Queer as Folk DVD / Merchandise
Queer as Folk is a television series that is an American and Canadian co-production. The show debuted on the 3rd of December, 2000, and ran for as long as five seasons with eighty-three episodes in total. Its final episode aired on the 7th of August, 2005. There are 22 episodes in season one; 20 in season two; 14 in season three and 4; and 13 in season five. Queer as Folk aired on Showtime and Showcase. The television series is headlined by the following cast members: Gale Harold, Randy Harrison, Hal Sparks, Peter Paige, Scott Lowell, Thea Gill, Michelle Clunie, Robert Gant, Sharon Gless, and Jack Wetherall, with recurring cast members like Chris Potter, Harris Allan, Sherry Miller, Peter MacNeill, Stephanie Moore, and Dean Armstrong etc.
Queer as Folk is basically a remake of the UK television series of the same name. The premise of the show is the humor and genuine emotions that emerge from the lives, loves, ambitions, careers, and friendships revolving around a group of queer men and women living on Liberty Avenue in contemporary Pittsburgh, Pennsylvania. As observed from the main cast, there are five gay men and two lesbians, who are also a couple. The show follows the ups and downs of the lives of Brian Kinney (Harold), a promiscuous sex fiend, Justin Taylor (Harrison), a new-to-the-scene gay who was in love with Brian, Michael Novotny (Sparks), a gay man who is best friends with and also secretly attracted to Brian, Emmett Honeycutt (Paige), the flamboyant and witty individual of the group, Ted Schmidt (Lowell), a shy accountant, Lindsay Peterson (Gill), a gay art teacher who was also the mother of Brian’s son, and Melanie Marcus (Clunie), Lindsay’s lawyer girlfriend.
The show is noted for giving the audience an unrepentant look at the modern and urban queer lives, while addressing critical health and political issues in the United States alongside. Much like How I Met Your Mother and Friends, only much gayer. Due to its unreserved portrayal of queer life and its unreserved love scenes, Queer as Folk became a much more popular hit than its British counterpart, having run more seasons than the UK version did.
Development and Production
Queer as Folk is produced by Cowlip Productions, Tony Jonas Productions, Temple Street Productions, and Showtime Networks, in association with Crowe Entertainment. It was developed and written by Ron Cowen and Daniel Lipman, who also served as the show runners and executive producers along with Tony Jonas.
Despite the fact that the show is based in Pennsylvania, US, they actually filmed the show in Toronto, Canada. This is due to the lower cost of production, and the established mature television and film industry. Not a single scene of the series was actually shot in Pittsburgh, Pennsylvania, at all.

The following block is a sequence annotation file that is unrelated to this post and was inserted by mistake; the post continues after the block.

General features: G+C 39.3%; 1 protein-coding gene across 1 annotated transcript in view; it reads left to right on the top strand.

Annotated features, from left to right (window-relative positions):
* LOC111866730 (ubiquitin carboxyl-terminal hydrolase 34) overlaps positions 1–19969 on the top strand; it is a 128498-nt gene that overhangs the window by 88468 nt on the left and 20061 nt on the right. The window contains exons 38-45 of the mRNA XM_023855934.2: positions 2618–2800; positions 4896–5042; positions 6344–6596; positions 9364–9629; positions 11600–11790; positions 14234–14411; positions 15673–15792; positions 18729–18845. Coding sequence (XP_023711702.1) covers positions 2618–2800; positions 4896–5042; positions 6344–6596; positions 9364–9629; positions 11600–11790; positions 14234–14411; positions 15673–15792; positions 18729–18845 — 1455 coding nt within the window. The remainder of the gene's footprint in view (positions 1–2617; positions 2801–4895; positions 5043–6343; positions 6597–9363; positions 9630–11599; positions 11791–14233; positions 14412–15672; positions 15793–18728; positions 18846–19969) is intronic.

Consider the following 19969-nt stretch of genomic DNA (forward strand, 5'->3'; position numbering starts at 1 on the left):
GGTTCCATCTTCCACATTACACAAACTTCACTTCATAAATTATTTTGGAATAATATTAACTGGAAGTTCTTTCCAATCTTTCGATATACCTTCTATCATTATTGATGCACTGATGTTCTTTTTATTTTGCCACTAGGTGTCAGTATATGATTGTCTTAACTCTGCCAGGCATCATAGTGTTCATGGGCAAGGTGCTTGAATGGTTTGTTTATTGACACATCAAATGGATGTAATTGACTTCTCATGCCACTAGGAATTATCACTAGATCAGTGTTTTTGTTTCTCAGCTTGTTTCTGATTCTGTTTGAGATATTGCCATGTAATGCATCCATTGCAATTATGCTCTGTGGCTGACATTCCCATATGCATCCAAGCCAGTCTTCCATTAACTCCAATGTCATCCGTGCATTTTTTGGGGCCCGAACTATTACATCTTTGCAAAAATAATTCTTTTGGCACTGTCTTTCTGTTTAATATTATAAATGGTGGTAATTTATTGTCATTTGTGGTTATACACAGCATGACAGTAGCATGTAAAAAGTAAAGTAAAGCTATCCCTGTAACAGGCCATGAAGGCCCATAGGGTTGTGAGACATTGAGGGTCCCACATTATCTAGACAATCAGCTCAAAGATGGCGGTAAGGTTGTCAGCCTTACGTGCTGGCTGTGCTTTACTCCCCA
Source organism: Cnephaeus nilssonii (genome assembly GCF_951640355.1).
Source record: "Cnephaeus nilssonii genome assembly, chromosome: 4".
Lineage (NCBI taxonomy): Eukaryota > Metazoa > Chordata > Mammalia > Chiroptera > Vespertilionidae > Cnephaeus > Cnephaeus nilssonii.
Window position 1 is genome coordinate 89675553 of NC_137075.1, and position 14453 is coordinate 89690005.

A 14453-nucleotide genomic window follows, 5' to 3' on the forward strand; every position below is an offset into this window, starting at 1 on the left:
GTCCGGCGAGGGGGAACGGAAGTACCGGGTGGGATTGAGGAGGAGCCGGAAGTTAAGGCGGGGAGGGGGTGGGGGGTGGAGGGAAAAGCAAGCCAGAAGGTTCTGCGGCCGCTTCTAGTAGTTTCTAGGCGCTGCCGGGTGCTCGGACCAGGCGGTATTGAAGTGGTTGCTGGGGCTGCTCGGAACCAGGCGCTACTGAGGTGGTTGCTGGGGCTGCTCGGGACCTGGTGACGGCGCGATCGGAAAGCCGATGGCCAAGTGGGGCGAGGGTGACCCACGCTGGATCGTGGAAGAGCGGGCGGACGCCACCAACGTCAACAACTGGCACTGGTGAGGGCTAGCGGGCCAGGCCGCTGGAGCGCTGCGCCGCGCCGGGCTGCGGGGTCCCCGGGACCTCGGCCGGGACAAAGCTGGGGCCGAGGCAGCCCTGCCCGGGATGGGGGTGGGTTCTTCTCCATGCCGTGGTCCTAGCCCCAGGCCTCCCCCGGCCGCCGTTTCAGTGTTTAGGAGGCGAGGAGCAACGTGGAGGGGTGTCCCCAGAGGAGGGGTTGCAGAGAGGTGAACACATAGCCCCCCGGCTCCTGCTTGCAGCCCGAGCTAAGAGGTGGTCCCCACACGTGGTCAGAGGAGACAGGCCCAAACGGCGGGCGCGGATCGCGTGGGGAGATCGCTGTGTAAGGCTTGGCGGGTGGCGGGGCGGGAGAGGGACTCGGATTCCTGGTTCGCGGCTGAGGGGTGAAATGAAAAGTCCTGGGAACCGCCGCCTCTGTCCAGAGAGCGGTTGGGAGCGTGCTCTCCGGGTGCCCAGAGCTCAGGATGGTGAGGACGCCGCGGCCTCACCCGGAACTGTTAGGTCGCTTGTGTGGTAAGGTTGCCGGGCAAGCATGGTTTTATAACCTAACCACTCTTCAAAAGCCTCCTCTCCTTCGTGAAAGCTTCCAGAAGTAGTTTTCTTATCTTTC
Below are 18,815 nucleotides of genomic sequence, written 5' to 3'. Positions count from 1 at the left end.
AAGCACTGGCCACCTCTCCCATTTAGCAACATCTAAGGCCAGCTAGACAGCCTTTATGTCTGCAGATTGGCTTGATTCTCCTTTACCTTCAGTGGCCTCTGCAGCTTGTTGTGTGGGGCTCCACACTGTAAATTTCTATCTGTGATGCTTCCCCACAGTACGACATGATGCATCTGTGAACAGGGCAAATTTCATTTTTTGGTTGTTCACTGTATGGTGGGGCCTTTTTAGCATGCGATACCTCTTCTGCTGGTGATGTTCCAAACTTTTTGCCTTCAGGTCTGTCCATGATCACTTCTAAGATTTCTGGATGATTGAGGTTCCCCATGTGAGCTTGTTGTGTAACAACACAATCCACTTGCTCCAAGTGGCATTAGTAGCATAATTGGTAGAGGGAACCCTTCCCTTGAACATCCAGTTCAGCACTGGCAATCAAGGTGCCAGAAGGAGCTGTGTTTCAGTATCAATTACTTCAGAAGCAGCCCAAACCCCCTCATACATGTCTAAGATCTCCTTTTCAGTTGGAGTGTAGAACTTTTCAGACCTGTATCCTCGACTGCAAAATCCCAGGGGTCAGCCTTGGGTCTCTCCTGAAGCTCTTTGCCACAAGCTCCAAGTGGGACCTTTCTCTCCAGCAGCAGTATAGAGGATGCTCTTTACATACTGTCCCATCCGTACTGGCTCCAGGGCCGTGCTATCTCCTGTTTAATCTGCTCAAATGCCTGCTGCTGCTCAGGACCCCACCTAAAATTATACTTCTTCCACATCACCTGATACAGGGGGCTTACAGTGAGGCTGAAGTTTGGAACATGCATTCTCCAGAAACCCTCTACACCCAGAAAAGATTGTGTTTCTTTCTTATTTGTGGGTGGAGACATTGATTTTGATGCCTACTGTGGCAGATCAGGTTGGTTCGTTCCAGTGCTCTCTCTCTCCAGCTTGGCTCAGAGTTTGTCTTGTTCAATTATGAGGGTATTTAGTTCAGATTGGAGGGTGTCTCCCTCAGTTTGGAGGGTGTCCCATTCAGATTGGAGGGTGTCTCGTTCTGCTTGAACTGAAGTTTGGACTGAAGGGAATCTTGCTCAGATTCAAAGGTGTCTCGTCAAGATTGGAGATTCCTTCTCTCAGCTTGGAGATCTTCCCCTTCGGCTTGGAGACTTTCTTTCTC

International and Online Release
The series was released in the United States, Norway, the United Kingdom, Romania, Poland, and Israel.
Queer as Folk was rated 8.3 out of 10 on iMDb, 63% on Metacritic, and 8.6 out of 10 on TV.com. The show received mixed reviews, but a huge fan following, despite the criticism.
“Loaded with drugs, hair gel, and tons of promiscuous sex, it was everything network shows about LGBT people weren’t.” – Angela Watercutter, WIRED
“Queer as Folk is well acted, swiftly paced, and lavishly produced.” – Arthur Lazere, CultureVulture
“It doesn’t get any gayer than this.” – Ramin Zahed, Variety
“Queer as Folk proves that we need censorship. […] Any nation which allows this without any voices raised in dissent is lacking in both wisdom and self-respect.” – Lynda Lee Potter, Daily Mail
“Call me old-fashioned but I think sex is best carried out in private between two consulting adults of the opposite sex.” – Tony Purnell, The Mirror
The show wasn’t necessarily canceled. It was more towards ended, given that the show runners thought that the show had run its course after five seasons.
Years after the ending of the series, the loyal fans of Queer as Folk to run a reunion campaign for a Queer as Folk reunion, possibly on Netflix. It originally started as a letter writing campaign, which failed. However, they did not relent and went ahead for something more creative, launching a website, a Tumblr blog, and a Twitter profile.
The fans had conversations with professionals in the television and film industries, editing reunion petition videos, and they are still coming up with more creative ways to grab networks’ attention to help them fulfill their cause. They are urging fans to sign the petition available on the website, follow the Showtime Network on Twitter and tag them in posts about Queer as Folk, follow the Queer as Folk Facebook page and do the same, and rate and comment on the show on iMDb.